Japan: from seismic faults to systemic faults

14 March 2011

The earthquake in Japan originating deep in the sea, with the huge tsunami that followed, is said to be one of the biggest in the country's long history of seismic events. The terrifying TV footage of floods of water wiping out entire towns in a matter of minutes speaks for itself. Nothing and no-one could possibly have withstood such colossal forces.

So far the Japanese authorities estimate the death toll at around 2,800, with an additional 9,500 or so individuals unaccounted for. Altogether direct casualties from the earthquake, but mostly from the tsunami, are predicted to reach 20-30,000.

Many more uncertainties remain as to the indirect victims of the disaster, and not just due to its impact on nuclear power plants, but also due to the brutal destabilisation of the Japanese economy caused by the ensuing frenzy of speculation.

What today's society could deliver...

Castastrophic as the direct casualty count may be, what is remarkable is that given the sheer scale of the forces involved, it was not a lot higher.

One only has to remember the earthquake which hit Haiti, in January 2010, which was only 1/50th of the force of this one, and did not cause a tsunami. Yet, up to 300,000 Haitians died as a result.

The reasons are obvious. In Haiti, most of the country's impoverished population lived in slums which collapsed after the first shock. Thereafter, people were left to fend for themselves, with only their bare hands to disentangle the survivors from under the rubble.

Whereas in Japan, the population had been taught in advance what to do. Because buildings and houses were built to the highest anti-seismic standards, few suffered from the earthquake itself - even if they suffered subsequently from the tsunami. As soon as the disaster struck, hundreds of thousands of emergency service personnel and a massive supply of rescue equipment were rushed to the affected regions.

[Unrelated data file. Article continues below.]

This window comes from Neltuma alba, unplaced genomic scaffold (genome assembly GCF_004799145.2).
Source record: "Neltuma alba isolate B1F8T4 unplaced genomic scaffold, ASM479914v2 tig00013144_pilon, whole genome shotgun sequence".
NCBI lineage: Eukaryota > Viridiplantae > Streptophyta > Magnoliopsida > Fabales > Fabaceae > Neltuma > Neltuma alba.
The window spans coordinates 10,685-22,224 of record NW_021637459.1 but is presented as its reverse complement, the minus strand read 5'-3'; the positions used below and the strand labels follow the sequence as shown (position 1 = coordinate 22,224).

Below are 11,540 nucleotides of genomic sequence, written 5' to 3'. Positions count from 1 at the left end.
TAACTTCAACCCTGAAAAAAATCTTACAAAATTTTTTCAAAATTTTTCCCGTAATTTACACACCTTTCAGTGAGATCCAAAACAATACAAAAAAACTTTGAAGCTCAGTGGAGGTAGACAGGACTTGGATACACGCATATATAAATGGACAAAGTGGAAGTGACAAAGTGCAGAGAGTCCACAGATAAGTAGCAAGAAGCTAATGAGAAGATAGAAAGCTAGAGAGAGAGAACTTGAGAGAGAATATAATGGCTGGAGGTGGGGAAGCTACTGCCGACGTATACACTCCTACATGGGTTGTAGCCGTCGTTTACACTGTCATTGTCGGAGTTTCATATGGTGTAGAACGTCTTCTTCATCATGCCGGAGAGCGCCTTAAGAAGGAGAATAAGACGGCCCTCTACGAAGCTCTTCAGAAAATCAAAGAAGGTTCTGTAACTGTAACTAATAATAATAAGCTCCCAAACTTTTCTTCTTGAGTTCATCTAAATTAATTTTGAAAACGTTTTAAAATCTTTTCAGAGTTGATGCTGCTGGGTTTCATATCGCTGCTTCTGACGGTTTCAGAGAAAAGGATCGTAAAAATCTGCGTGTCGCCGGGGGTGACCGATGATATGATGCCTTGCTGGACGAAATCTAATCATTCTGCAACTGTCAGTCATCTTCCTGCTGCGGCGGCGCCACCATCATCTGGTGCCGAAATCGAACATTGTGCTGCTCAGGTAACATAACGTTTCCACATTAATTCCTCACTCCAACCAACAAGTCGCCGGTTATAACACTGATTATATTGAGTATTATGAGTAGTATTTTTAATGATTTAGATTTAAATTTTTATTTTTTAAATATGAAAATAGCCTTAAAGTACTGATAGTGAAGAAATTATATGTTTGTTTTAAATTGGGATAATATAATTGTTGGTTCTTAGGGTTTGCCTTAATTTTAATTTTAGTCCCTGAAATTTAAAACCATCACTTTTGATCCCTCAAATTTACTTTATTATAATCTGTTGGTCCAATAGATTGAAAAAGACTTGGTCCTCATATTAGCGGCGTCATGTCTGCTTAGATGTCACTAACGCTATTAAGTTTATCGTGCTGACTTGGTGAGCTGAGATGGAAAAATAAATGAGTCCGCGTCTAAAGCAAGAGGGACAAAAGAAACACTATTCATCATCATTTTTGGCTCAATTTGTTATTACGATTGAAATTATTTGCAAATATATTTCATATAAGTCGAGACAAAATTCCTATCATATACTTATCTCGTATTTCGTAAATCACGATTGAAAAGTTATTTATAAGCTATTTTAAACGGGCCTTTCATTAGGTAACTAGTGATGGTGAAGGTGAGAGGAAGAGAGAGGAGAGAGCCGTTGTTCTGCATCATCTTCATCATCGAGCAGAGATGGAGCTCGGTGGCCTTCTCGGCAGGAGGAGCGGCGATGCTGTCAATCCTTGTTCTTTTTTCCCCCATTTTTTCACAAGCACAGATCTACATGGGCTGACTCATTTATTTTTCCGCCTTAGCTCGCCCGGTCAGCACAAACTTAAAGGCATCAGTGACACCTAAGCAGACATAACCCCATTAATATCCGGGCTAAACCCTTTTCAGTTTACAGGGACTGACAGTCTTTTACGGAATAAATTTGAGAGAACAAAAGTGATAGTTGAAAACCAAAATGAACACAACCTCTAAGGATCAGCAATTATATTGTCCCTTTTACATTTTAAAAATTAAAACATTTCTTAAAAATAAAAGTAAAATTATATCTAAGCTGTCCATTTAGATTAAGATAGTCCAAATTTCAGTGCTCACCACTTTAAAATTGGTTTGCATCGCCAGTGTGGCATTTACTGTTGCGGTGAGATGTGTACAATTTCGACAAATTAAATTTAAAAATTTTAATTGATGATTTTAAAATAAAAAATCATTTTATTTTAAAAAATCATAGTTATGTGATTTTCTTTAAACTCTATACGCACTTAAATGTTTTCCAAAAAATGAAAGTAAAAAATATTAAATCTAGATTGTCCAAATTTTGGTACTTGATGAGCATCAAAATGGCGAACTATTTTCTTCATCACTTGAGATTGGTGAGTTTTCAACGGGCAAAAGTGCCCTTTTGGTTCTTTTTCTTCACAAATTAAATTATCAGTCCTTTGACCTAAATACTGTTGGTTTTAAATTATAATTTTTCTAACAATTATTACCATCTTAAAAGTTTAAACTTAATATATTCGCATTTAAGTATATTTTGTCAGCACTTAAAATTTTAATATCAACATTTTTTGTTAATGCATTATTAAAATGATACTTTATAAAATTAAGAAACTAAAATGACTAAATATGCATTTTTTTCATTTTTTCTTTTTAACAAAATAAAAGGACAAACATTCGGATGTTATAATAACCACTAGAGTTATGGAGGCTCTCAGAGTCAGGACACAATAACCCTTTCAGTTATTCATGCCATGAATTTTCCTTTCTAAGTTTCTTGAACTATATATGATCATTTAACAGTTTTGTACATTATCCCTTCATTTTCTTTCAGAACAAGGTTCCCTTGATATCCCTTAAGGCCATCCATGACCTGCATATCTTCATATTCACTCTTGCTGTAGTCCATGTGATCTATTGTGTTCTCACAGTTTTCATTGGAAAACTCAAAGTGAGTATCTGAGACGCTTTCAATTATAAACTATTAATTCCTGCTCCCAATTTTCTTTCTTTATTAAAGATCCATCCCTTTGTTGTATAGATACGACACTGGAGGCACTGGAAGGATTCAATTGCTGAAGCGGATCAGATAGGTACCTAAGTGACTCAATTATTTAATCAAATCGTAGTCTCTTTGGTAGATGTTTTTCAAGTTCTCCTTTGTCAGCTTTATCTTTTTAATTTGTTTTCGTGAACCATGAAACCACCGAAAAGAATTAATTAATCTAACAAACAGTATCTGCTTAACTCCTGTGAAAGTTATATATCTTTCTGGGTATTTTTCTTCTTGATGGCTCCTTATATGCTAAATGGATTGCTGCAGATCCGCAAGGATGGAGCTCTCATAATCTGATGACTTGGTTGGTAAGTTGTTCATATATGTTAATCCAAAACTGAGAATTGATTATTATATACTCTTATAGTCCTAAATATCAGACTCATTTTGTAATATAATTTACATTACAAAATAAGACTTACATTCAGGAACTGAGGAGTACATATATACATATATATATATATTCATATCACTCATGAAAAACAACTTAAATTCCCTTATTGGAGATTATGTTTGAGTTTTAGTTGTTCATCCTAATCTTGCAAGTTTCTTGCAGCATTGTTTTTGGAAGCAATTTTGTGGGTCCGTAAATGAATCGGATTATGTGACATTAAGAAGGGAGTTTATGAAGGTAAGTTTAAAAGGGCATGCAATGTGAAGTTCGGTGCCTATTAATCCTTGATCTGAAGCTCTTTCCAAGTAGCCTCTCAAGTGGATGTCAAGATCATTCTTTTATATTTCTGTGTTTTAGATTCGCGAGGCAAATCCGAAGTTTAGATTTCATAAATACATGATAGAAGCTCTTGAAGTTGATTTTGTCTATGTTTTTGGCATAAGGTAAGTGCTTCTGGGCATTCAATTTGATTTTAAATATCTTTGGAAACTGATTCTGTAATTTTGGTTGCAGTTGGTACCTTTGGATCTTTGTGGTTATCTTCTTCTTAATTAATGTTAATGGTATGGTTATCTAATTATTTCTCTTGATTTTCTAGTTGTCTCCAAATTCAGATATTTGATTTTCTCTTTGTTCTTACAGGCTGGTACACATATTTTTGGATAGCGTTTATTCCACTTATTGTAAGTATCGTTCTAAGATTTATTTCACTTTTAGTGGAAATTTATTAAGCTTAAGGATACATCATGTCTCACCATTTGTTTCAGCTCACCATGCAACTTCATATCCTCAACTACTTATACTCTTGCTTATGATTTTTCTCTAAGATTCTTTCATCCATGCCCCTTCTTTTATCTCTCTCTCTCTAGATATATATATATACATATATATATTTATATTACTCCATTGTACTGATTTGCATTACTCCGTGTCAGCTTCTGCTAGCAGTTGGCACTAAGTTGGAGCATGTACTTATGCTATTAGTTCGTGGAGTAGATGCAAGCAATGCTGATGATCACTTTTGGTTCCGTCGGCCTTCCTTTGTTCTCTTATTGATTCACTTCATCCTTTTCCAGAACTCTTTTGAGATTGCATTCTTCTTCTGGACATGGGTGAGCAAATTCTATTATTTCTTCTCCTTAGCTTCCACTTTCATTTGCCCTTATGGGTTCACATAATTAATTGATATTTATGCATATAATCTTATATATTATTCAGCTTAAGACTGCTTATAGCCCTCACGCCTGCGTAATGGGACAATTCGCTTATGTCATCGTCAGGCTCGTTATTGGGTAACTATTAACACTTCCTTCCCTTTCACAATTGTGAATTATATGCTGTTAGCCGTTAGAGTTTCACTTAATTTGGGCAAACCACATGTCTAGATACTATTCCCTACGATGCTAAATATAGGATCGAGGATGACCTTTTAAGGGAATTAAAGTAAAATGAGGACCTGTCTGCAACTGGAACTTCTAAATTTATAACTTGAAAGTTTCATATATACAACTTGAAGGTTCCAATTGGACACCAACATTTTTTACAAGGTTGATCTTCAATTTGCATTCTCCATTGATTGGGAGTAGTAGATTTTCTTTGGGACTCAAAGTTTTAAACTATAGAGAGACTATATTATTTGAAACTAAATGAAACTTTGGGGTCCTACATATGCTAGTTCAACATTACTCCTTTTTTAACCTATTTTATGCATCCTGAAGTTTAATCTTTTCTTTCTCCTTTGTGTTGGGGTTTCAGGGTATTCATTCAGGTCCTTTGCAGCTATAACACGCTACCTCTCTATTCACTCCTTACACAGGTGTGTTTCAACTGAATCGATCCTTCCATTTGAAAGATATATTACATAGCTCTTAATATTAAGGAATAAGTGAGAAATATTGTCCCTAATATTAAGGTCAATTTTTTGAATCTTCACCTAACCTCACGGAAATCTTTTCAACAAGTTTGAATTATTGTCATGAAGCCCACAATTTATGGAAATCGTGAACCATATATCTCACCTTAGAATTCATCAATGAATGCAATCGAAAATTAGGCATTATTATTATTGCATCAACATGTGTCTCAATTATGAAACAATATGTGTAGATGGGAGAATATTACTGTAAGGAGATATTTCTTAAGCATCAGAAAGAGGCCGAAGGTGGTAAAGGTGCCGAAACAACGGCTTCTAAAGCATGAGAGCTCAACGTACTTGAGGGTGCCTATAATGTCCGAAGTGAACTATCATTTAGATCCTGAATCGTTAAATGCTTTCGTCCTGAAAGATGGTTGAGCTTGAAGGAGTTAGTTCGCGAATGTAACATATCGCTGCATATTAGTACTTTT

If anything, what happened in Japan shows just how impressively a disaster, even on such a catastrophic scale, can be dealt with in one of the world's richest countries, just because it can afford to mobilise resources, both human and material, on a large scale and use the most modern equipment.

Indeed, the means exist in today's society to allow mankind to overcome, to a large extent, the drastic consequences of the worst "natural" disasters - but these means are only available to the minority of very rich countries.

... If profit was no longer in the way

However, other threats may be in store for the population and, possibly, people beyond Japan itself.

The nuclear power plant hit by the tsunami experienced a series of explosions, which may lead to an "unknown" risk of radiation contamination on an "unknown" scale. Unlike the earthquake and tsunami, however, this is nothing "natural": using nuclear energy is a human invention. The Japanese population itself, already paid dearly for the criminal misuse of this invention by the US leaders at Hiroshima and Nagasaki, with up to 300,000 dead!

Not that mankind should dismiss such a powerful resource, but it should use it only in so far as it can control it. And like any other industrial activity, this is first of all a matter of social choice.

Who can be sure that every precaution was taken in building this power plant? Some experts say that it should not have been so close to a coast exposed to a seismic fault. Could it be that it was cheaper? Or that the company did not bother? Did the explosions result from other cost-cutting? No-one can tell, nor trust that this was not the case. Because, in this capitalist system, the safety of the many always comes after the profits of the few.

And this is not just true of the nuclear industry. The 10,000 plus victims of the Bhopal "disaster", in 1984, were killed by Union Carbide's profiteering. Just as Shell is responsible for the casualties of its oil leaks in the Niger Delta. In fact, every industry has its own profit-driven casualties, due to poor safety and mad working conditions.

And as if all this was not enough, Japan is now threatened with economic meltdown. Since Monday, the few hundred finance companies which control the world financial system - the same which caused the present crisis - have been betting on a fall in Japanese share prices. In Tokyo, the stock market is falling through the floor just when the population needs all the country's resources!

The conscious mobilisation and co-ordination of all available resources that will be made possible by freeing society of the parasitism of capitalism, will not avoid natural disasters. But it will be the only way to avoid man-made "disasters" and reduce considerably the impact of natural ones in the future.